Note: The first time you launch a session, Semaphore will guide you through the process of setting up a public key. You can find out more about setting up public SSH keys in our documentation.

We’re rolling this feature out to all users in the coming days.

We hope that you will enjoy this feature as much as we do. Happy SSH-ing!

Visualizing the Deployment Pipeline

Today we’re rolling out a refresh of server pages on Semaphore. Servers define a deployment pipeline from your Git repository, going through a build on Semaphore to make sure all tests pass and finally to a deploy to your staging or production server(s). They also make it very easy to get an overview of how much you are shipping.

New server page for continuous deployment on Semaphore

In this redesign we focused on making the pipeline clear with three distinct elements: a commit, build and deploy. We tried to do that in the previous incarnation, but eventually realized that every line in the feed was composed in a way that is hard to grasp.

Improved readability

We also wanted to make the deploy history easier to read. We realized that in practice most of the builds that are being deployed originate from a “merge” commit. While Semaphore lets you write a custom deploy message in case of a manual deployment strategy, in case of fully automated continuous deployment this is currently not possible. And if you are using GitHub, that means that most of the deploy messages look something like this:

Merge pull request #1256 from renderedtext/ma/pray-that-branch-name-is-very-descriptive

For this reason, deploy history now shows the first line below the merge information, as you can see for example in the “current deploy” block:

Expanded current deploy message on Semaphore

Start deploying from Semaphore

If you are not deploying through Semaphore yet, now is a good time to start. It saves your team a lot of communication overhead as it is completely transparent what was deployed and when. The deployment process is one click away for the whole development team, which is very important if your goal is for developers to own their features completely.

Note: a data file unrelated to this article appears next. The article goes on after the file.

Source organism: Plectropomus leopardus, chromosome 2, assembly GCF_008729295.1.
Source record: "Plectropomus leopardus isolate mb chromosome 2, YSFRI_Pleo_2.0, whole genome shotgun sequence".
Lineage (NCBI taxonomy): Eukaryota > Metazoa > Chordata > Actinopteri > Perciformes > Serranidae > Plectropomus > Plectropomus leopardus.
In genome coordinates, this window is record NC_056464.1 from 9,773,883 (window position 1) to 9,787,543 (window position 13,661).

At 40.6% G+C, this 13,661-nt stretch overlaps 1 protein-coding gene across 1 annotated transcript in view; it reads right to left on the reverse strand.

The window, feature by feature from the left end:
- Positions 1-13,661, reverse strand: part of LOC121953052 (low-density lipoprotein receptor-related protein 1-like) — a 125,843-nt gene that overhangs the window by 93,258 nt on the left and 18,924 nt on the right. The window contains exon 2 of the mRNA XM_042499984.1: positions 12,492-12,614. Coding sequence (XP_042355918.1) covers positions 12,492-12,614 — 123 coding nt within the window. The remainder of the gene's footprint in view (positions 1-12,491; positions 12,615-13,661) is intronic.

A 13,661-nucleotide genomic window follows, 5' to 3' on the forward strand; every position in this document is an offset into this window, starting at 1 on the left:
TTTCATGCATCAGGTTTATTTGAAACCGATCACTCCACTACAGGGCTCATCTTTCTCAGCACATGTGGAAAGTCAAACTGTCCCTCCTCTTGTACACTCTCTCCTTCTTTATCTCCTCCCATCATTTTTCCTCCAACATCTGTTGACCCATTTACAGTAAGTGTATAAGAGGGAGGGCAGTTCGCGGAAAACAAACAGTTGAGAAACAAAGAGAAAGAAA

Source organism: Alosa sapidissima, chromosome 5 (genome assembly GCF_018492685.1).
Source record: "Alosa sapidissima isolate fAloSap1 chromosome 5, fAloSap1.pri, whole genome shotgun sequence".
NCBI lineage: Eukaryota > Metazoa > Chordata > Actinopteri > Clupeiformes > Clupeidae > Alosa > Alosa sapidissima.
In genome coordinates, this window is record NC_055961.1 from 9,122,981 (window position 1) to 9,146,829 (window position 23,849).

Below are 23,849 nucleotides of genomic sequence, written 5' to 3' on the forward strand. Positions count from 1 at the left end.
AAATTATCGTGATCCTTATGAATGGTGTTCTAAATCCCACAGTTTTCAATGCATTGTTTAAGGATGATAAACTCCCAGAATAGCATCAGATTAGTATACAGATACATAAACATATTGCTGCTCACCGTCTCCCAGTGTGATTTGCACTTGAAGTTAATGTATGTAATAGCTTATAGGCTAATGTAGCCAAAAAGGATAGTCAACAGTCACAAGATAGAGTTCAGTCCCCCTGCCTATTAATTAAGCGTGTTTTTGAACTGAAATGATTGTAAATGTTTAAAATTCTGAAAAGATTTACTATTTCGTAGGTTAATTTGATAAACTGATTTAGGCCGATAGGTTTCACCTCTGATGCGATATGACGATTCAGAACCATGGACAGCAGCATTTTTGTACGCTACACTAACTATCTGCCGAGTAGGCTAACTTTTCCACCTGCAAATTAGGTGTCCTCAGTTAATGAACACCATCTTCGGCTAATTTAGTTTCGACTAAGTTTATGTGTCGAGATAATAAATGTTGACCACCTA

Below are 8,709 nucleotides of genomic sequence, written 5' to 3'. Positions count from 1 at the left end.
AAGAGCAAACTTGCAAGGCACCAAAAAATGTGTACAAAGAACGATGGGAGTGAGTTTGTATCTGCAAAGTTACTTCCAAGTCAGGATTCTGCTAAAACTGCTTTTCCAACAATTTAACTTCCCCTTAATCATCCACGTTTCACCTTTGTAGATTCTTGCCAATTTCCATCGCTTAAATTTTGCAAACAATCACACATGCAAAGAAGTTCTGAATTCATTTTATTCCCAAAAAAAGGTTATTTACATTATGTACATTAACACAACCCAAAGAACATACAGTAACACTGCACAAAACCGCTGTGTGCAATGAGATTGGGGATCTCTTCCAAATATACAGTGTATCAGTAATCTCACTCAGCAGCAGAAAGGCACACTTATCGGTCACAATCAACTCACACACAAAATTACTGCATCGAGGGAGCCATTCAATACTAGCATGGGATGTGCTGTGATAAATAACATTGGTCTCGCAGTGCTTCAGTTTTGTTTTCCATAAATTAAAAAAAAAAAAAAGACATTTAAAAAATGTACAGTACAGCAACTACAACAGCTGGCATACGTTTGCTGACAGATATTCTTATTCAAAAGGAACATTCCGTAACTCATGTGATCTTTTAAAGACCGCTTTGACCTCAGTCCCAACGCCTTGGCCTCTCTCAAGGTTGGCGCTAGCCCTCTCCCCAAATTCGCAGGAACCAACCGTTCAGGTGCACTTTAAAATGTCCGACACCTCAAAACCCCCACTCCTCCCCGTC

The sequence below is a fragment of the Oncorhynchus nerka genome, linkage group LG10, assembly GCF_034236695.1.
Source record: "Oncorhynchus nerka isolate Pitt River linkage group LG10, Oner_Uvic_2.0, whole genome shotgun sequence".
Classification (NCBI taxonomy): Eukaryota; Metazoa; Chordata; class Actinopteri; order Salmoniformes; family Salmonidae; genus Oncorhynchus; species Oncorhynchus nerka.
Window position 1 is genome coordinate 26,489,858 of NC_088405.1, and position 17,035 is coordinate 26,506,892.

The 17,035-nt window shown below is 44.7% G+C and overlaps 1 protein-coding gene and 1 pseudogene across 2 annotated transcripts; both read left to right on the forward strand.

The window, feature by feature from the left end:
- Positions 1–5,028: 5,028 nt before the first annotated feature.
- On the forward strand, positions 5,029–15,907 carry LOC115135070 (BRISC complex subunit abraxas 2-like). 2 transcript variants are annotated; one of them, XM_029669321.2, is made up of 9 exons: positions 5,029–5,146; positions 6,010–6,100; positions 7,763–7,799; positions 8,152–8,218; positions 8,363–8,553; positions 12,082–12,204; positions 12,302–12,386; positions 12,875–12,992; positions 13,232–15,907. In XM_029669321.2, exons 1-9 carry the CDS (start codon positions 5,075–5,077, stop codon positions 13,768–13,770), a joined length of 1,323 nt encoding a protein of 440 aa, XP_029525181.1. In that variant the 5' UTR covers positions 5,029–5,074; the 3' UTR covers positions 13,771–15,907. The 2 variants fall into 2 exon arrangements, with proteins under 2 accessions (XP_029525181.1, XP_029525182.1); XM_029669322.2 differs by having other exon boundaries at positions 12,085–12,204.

We have actually been deploying the main Semaphore web application continuously from master, and it has added relief, rather than stress to our workflow. In this case, every git push to master triggers a build, and if all tests pass the build automatically triggers a deploy.

Note that if you are worried about everyone having deploy access, you can easily create an organization team with reduced access rights.

We hope you like this change more than your average change of the Facebook feed. Feel free to let us know what you think, either in the comments below or the regular support channel.

Platform update on January 20th

The upcoming platform update is scheduled for Tuesday, January 20th, 2015.

Chromedriver is updated to version 2.13.

Elasticsearch is now on version 1.3.7.

MongoDB gets an update with version 2.4.12.

RethinkDB is updated to 1.15.3.

Scala is now on version 2.11.4 in which 54 issues are solved compared to version 2.11.2.

Trying the new platform

By selecting Ubuntu 14.04 LTS v1501 (release candidate) in Project Settings > Platform, you can try out this platform update right away. To avoid any problems during the final release next Tuesday, we encourage you to try out this release candidate so we can make the necessary fixes if needed.

A full list of changes is available in the platform changelog.

Ruby 2.2.0 Available In a Minor Platform Update

We just released a minor platform update — v1412.1.

Ruby 2.2.0 is added featuring a better garbage collector and other performance improvements.

Erlang has been updated to version 17.4.

Elixir is now on version 1.0.2.

Git received a new version with 2.2.1 with important security fixes.

JRuby is updated to 1.7.18 with a main goal to improve compatibility with Ruby 1.9.3.

PostGIS is now on version 2.1.5.

PHP receives multiple updates with 5.4.36, 5.5.20, 5.6.4.

NodeJS gets two updates with versions 0.10.35 and 11.14.

A full list of changes is available in the platform changelog.